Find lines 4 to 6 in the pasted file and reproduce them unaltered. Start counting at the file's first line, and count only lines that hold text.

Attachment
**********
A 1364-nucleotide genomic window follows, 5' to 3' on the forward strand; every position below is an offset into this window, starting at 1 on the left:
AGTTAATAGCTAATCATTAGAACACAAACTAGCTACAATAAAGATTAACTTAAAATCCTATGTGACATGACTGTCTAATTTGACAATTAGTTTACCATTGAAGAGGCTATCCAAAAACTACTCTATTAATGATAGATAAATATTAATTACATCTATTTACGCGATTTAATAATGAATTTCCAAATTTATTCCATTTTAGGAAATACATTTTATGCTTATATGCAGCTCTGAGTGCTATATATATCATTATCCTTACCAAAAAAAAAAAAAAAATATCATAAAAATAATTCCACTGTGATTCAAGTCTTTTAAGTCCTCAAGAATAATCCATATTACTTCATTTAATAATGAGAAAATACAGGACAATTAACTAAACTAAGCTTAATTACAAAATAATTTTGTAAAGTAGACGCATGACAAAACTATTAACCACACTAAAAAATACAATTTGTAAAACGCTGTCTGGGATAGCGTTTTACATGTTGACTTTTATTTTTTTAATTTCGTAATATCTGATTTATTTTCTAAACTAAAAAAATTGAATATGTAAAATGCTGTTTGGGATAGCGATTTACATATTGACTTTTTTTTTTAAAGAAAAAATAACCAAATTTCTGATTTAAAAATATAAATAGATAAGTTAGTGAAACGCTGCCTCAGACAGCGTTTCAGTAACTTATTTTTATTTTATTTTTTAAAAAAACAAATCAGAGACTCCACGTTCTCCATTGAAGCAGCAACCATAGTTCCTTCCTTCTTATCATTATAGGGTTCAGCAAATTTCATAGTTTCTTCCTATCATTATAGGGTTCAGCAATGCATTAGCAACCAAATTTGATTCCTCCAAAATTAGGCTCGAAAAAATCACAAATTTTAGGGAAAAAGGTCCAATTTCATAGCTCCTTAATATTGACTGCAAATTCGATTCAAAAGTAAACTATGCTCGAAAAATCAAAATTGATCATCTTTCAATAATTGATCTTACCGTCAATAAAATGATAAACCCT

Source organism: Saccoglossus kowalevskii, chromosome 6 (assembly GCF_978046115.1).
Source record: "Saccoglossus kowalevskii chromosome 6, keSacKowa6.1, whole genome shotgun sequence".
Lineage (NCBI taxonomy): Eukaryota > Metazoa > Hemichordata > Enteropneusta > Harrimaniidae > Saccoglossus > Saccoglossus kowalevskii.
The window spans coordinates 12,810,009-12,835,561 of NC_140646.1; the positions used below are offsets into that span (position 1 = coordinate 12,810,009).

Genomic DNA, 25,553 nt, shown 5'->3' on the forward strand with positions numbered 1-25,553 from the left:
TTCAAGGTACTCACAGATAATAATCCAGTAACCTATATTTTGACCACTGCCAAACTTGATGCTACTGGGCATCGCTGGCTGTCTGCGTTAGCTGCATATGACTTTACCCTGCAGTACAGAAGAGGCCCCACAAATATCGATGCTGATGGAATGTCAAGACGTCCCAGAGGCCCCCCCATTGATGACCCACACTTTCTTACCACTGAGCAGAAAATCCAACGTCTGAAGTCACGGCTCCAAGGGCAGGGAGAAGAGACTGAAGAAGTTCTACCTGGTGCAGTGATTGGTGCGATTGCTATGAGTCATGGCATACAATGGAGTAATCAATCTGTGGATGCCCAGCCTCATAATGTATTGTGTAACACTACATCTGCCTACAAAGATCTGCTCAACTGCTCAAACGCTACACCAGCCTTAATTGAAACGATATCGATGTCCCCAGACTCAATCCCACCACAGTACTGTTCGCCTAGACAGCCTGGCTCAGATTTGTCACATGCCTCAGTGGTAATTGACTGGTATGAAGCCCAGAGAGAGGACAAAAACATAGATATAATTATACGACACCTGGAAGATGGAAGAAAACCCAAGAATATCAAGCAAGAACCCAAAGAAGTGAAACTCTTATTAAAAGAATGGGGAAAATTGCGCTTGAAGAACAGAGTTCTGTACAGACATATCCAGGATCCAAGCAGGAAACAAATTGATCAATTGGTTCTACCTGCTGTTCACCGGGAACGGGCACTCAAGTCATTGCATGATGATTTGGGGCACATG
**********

Source record: "Saccoglossus kowalevskii chromosome 6, keSacKowa6.1, whole genome shotgun sequence".
Lineage (NCBI taxonomy): Eukaryota > Metazoa > Hemichordata > Enteropneusta > Harrimaniidae > Saccoglossus > Saccoglossus kowalevskii.
The window spans coordinates 12,810,009-12,835,561 of NC_140646.1; the positions used below are offsets into that span (position 1 = coordinate 12,810,009).